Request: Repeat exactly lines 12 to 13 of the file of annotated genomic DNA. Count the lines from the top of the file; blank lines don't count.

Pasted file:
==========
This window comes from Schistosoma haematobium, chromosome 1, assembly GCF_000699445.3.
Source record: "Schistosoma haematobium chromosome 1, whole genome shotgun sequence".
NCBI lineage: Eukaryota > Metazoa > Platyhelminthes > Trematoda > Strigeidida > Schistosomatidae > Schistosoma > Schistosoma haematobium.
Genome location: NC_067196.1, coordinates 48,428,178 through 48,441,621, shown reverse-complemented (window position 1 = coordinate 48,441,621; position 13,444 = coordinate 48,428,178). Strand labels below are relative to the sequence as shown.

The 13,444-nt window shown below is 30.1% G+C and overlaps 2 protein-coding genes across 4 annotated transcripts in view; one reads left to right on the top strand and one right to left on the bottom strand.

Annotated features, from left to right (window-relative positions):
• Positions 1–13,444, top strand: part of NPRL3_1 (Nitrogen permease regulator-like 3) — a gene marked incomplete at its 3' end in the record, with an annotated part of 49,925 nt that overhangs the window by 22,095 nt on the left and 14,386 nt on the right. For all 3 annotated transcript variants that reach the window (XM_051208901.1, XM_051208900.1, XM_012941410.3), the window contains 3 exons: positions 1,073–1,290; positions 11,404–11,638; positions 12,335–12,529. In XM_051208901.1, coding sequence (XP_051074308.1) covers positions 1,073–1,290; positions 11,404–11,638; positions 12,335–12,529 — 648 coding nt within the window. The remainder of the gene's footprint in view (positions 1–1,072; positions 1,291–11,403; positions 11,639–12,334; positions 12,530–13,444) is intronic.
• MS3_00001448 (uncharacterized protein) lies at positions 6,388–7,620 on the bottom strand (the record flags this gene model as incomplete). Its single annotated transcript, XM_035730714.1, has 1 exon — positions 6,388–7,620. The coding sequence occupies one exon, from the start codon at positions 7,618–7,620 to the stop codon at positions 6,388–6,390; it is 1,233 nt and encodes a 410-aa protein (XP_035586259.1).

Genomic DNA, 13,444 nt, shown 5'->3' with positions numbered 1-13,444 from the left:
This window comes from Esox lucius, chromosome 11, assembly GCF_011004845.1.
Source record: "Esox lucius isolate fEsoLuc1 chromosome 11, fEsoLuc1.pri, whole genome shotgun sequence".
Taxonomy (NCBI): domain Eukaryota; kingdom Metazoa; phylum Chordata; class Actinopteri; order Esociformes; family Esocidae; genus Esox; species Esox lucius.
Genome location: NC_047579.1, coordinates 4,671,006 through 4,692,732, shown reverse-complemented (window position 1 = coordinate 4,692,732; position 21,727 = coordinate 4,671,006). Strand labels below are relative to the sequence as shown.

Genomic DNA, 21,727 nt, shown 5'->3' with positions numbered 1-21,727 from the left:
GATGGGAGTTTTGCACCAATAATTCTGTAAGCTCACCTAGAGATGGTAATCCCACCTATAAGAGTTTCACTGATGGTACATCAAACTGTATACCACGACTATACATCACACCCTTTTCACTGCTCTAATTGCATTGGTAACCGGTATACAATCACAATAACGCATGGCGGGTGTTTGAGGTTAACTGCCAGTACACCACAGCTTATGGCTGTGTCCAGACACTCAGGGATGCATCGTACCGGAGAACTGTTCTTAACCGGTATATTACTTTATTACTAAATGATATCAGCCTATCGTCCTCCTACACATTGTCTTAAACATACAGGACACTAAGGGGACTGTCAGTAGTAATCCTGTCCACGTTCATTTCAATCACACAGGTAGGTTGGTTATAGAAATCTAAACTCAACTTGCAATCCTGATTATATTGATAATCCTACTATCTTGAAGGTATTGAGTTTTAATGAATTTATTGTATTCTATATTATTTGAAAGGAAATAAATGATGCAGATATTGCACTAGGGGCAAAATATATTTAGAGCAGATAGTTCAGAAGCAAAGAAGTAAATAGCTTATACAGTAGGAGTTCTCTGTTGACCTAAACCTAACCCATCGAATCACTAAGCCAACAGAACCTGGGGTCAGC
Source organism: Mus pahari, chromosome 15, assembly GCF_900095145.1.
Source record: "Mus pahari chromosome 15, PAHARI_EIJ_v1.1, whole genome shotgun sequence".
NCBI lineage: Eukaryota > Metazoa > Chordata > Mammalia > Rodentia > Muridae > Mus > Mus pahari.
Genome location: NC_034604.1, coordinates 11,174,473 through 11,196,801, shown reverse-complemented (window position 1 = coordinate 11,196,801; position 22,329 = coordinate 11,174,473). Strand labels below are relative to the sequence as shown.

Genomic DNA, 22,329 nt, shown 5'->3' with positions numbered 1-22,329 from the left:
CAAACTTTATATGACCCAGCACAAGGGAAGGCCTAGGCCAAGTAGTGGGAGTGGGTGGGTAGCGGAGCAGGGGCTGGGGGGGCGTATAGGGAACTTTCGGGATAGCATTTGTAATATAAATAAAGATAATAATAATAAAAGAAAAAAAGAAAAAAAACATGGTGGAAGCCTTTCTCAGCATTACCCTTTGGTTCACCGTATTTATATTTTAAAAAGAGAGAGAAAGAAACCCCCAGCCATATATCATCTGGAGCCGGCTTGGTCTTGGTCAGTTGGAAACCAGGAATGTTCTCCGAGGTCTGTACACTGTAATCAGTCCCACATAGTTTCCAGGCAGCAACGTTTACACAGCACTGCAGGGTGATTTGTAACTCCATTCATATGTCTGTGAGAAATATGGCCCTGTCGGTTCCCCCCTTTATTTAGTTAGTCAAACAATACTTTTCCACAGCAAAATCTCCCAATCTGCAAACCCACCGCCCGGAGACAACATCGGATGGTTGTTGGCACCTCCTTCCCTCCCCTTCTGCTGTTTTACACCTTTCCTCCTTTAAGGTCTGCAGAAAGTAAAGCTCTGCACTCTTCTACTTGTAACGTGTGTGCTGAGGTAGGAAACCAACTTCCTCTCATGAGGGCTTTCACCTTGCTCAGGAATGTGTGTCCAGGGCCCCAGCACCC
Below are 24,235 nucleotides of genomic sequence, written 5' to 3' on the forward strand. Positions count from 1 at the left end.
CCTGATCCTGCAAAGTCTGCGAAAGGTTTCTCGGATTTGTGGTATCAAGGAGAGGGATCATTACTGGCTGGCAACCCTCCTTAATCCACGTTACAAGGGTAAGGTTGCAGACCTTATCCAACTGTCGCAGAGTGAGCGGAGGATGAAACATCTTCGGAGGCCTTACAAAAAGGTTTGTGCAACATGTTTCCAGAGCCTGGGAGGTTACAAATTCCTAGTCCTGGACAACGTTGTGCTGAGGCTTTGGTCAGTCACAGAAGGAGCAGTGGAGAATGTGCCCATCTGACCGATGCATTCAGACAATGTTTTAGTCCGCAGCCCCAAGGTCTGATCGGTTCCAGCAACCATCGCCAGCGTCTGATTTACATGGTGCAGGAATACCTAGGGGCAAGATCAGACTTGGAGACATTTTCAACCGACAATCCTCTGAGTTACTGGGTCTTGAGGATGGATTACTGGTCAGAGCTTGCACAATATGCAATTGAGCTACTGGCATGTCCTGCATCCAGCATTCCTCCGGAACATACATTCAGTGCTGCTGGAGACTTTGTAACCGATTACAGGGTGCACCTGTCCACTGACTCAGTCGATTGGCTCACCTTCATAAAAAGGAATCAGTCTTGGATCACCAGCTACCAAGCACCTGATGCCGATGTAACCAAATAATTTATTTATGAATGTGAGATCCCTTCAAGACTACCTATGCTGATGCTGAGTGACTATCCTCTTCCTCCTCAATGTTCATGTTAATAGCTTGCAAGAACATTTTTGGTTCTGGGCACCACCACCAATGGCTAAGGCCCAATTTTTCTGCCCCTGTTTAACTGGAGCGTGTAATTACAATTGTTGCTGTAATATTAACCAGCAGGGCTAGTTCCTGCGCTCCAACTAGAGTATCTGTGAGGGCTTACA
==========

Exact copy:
Taxonomy (NCBI): domain Eukaryota; kingdom Metazoa; phylum Chordata; class Actinopteri; order Esociformes; family Esocidae; genus Esox; species Esox lucius.
Genome location: NC_047579.1, coordinates 4,671,006 through 4,692,732, shown reverse-complemented (window position 1 = coordinate 4,692,732; position 21,727 = coordinate 4,671,006). Strand labels below are relative to the sequence as shown.